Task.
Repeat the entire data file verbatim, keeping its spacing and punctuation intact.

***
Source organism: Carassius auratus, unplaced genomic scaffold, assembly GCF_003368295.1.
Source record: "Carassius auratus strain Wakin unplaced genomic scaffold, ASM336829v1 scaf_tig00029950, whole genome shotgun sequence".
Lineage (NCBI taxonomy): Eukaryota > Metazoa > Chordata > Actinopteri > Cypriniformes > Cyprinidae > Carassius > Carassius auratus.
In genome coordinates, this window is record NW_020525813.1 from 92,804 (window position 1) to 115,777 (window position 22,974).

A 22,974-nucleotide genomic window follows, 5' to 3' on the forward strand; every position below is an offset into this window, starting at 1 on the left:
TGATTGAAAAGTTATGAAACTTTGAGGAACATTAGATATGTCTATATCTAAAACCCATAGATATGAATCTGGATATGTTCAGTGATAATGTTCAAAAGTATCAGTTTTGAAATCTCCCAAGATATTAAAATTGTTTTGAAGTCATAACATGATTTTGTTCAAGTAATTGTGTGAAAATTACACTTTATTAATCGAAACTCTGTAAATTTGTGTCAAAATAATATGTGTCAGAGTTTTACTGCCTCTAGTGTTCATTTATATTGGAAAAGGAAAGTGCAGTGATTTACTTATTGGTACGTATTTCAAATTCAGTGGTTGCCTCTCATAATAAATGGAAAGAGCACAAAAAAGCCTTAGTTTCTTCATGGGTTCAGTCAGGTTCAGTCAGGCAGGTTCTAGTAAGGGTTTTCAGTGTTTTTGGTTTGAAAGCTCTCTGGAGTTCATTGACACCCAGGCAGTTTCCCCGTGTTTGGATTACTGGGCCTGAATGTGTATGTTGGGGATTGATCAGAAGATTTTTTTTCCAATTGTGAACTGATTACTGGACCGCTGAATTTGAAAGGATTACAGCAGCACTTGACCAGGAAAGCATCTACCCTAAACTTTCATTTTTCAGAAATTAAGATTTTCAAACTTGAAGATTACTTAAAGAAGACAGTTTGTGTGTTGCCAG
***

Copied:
Source organism: Carassius auratus, unplaced genomic scaffold, assembly GCF_003368295.1.
Source record: "Carassius auratus strain Wakin unplaced genomic scaffold, ASM336829v1 scaf_tig00029950, whole genome shotgun sequence".
Lineage (NCBI taxonomy): Eukaryota > Metazoa > Chordata > Actinopteri > Cypriniformes > Cyprinidae > Carassius > Carassius auratus.
In genome coordinates, this window is record NW_020525813.1 from 92,804 (window position 1) to 115,777 (window position 22,974).

A 22,974-nucleotide genomic window follows, 5' to 3' on the forward strand; every position below is an offset into this window, starting at 1 on the left:
TGATTGAAAAGTTATGAAACTTTGAGGAACATTAGATATGTCTATATCTAAAACCCATAGATATGAATCTGGATATGTTCAGTGATAATGTTCAAAAGTATCAGTTTTGAAATCTCCCAAGATATTAAAATTGTTTTGAAGTCATAACATGATTTTGTTCAAGTAATTGTGTGAAAATTACACTTTATTAATCGAAACTCTGTAAATTTGTGTCAAAATAATATGTGTCAGAGTTTTACTGCCTCTAGTGTTCATTTATATTGGAAAAGGAAAGTGCAGTGATTTACTTATTGGTACGTATTTCAAATTCAGTGGTTGCCTCTCATAATAAATGGAAAGAGCACAAAAAAGCCTTAGTTTCTTCATGGGTTCAGTCAGGTTCAGTCAGGCAGGTTCTAGTAAGGGTTTTCAGTGTTTTTGGTTTGAAAGCTCTCTGGAGTTCATTGACACCCAGGCAGTTTCCCCGTGTTTGGATTACTGGGCCTGAATGTGTATGTTGGGGATTGATCAGAAGATTTTTTTTCCAATTGTGAACTGATTACTGGACCGCTGAATTTGAAAGGATTACAGCAGCACTTGACCAGGAAAGCATCTACCCTAAACTTTCATTTTTCAGAAATTAAGATTTTCAAACTTGAAGATTACTTAAAGAAGACAGTTTGTGTGTTGCCAG